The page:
China is planning a new relaxed approach to growth
As China’s top leaders tallied the cost of another year of debt-fueled growth at a December meeting, the imperative for stability as a leadership reshuffle loomed later this year prompted an unexpected conclusion.
The price was too high, the leaders agreed, according to a person familiar with the situation. The buildup of debt used to fuel smokestack industries from steel to cement had helped win the short-term battle for growth, but the triumph itself undermined the foundations of long-term expansion, the leaders decided, according to the person, who asked not to be named because the meeting was private.
What followed was an order to central and local government officials that if they are forced to choose this year, stability must be the priority while everything else, including the growth target and economic reform, is secondary, said another four people familiar with the situation.
Other concerns aired at the meeting that contributed to the policy shift were the short-term risk of a confrontation with the U.S. under President-elect Donald Trump over trade or Taiwan, and longer-term challenges including how to spur the innovation needed to prevent economic stagnation as well as cleaning up toxic air that enrages and poisons citizens, said the person. Left unsaid was that economic growth underpins the legitimacy of Communist Party rule.
“China’s reaching the point where it has to pick its poison and giving up a half percentage point of growth would be far less politically damaging than instability in the bond or currency markets,” said David Loevinger, a former China specialist at the U.S. Treasury and now an analyst at fund manager TCW Group Inc. in Los Angeles. “Looking past the Party Congress later in the year, President Xi Jinping may realize that unlike his predecessor, Hu Jintao, he can’t kick the can to his successor, even more so if he plans on extending his term” beyond 2022.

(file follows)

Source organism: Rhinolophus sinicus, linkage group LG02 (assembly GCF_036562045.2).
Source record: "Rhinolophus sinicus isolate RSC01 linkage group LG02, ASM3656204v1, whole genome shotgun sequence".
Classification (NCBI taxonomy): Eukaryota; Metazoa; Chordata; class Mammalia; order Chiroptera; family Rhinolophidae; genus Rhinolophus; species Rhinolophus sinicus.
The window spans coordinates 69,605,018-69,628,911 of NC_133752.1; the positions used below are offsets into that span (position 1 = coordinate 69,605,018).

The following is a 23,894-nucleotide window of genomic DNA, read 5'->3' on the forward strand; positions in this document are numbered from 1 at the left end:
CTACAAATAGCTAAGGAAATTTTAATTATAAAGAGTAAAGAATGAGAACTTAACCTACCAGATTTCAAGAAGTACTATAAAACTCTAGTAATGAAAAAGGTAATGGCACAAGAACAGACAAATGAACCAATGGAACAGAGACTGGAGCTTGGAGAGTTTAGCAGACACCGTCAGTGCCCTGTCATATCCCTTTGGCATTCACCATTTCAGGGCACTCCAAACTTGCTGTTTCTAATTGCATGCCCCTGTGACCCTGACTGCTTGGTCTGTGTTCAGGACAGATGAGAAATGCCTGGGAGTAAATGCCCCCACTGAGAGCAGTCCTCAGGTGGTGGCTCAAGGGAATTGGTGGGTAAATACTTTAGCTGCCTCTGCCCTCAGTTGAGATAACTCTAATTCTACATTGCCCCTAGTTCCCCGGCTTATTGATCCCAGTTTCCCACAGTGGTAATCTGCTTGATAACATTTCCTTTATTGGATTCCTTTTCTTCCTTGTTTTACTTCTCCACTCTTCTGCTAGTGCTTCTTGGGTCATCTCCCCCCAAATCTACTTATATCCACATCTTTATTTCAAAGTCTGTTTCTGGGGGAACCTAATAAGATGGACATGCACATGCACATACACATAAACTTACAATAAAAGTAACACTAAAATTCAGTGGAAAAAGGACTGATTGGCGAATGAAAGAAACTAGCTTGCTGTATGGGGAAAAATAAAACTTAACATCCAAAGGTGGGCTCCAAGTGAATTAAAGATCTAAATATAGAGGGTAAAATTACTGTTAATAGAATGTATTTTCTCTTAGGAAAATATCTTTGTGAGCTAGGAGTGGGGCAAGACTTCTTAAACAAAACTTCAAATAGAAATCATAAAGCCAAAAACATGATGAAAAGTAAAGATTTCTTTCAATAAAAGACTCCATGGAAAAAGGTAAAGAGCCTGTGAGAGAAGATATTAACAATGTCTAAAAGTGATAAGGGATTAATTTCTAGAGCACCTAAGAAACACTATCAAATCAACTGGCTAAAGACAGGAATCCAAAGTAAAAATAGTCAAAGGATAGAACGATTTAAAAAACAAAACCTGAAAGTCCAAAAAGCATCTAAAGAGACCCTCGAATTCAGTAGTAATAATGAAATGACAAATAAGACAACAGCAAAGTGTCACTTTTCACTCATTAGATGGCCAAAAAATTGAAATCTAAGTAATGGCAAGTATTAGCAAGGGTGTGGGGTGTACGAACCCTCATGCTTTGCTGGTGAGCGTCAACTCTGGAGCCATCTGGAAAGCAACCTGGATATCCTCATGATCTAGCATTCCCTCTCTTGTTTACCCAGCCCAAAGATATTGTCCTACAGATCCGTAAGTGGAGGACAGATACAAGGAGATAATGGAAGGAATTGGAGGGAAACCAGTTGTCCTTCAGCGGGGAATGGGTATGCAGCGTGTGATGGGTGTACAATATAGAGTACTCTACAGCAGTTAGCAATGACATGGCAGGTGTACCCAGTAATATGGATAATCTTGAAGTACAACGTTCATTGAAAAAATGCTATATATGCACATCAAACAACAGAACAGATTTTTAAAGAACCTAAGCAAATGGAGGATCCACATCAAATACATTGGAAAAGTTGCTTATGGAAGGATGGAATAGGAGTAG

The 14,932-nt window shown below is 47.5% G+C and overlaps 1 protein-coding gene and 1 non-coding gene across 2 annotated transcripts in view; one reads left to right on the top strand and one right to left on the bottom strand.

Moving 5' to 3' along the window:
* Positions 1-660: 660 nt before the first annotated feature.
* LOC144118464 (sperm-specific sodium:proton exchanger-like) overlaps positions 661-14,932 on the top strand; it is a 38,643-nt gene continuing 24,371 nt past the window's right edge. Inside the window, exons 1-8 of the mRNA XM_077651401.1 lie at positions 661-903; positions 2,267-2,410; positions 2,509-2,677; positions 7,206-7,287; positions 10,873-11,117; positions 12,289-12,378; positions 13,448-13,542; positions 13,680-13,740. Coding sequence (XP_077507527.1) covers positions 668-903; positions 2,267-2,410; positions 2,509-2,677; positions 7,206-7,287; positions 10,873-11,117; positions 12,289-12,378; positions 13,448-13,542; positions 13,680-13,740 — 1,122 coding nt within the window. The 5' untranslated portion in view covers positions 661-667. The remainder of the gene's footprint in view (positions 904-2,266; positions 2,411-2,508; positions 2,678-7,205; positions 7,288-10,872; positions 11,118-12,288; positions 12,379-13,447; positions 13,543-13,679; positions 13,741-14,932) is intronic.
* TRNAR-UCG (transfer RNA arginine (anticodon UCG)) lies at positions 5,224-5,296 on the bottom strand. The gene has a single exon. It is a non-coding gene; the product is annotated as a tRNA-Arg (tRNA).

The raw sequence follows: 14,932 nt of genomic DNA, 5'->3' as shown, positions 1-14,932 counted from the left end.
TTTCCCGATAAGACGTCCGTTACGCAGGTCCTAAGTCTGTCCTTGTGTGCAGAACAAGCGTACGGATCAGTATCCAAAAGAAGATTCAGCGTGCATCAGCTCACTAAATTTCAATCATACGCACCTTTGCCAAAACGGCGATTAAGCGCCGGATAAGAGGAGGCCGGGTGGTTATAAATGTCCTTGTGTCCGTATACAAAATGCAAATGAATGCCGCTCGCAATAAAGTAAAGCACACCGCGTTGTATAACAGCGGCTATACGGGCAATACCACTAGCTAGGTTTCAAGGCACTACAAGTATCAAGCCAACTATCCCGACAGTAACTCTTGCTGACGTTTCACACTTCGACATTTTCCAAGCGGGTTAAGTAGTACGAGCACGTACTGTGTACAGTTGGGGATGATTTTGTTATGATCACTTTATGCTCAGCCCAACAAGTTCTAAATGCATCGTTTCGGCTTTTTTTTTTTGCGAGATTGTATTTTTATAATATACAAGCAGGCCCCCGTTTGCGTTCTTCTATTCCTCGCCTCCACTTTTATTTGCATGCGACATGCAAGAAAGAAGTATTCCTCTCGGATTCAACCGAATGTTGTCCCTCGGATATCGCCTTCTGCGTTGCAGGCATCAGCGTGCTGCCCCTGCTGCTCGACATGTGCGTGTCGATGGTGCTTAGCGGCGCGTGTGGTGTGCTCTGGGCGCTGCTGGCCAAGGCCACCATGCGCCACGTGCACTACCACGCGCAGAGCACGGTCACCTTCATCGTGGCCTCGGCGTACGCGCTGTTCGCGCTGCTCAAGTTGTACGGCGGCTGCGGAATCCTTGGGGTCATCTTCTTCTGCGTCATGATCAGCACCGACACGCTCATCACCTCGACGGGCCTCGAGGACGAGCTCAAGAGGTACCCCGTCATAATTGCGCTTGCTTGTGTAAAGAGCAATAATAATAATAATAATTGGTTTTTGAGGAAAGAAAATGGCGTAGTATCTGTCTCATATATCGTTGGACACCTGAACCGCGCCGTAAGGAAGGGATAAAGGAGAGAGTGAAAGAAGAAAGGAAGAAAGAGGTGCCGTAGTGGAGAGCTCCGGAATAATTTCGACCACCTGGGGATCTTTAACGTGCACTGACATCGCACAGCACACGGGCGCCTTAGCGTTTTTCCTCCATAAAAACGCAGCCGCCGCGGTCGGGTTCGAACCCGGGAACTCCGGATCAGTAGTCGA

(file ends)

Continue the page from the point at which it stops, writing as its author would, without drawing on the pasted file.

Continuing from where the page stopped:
As many as five out of seven members of the nation’s top leadership committee are expected to be replaced at a twice-a-decade Communist Party Congress later this year, a gathering that traditionally spurs a greater emphasis on maintaining stability.
As recently as a year ago a depreciating yuan and surging capital outflows from China roiled global markets as anxiety over a chain-reaction of competitive devaluations spooked investors. That followed a roller coaster 2015 that featured a shock yuan devaluation, a record plunge in foreign exchange reserves and a stock market rout that at one stage wiped out $5 trillion in market value. While policy makers quickly countered those anxieties, they highlighted the risk of China triggering global financial market shocks.
At the December meeting, officials expressed alarm over the nation’s rapid accumulation of total debt, with some present noting that other nations have experienced crises after allowing debt to climb to about 300 percent of gross domestic product, the person said. China’s credit boom may have pushed overall debt at the end of 2016 to 265 percent of GDP, according to Bloomberg Intelligence. Also aired at the meeting was the risk that China falls into the so-called Thucydides trap, a theory attributed to the eponymous Greek philosopher that says a rising power will clash with an established force.
So menacing is the array of economic and political challenges confronting the nation that some leaders at the meeting said there’s no prospect for yuan appreciation against the dollar until at least 2020, said the person.
but are the worlds economy relaxed?
“China’s reaching the point where it has to pick its poison and giving up a half percentage point of growth would be far less politically damaging than instability in the bond or currency markets,”
half a point lost or gained in growth can mean a lot of money here and there..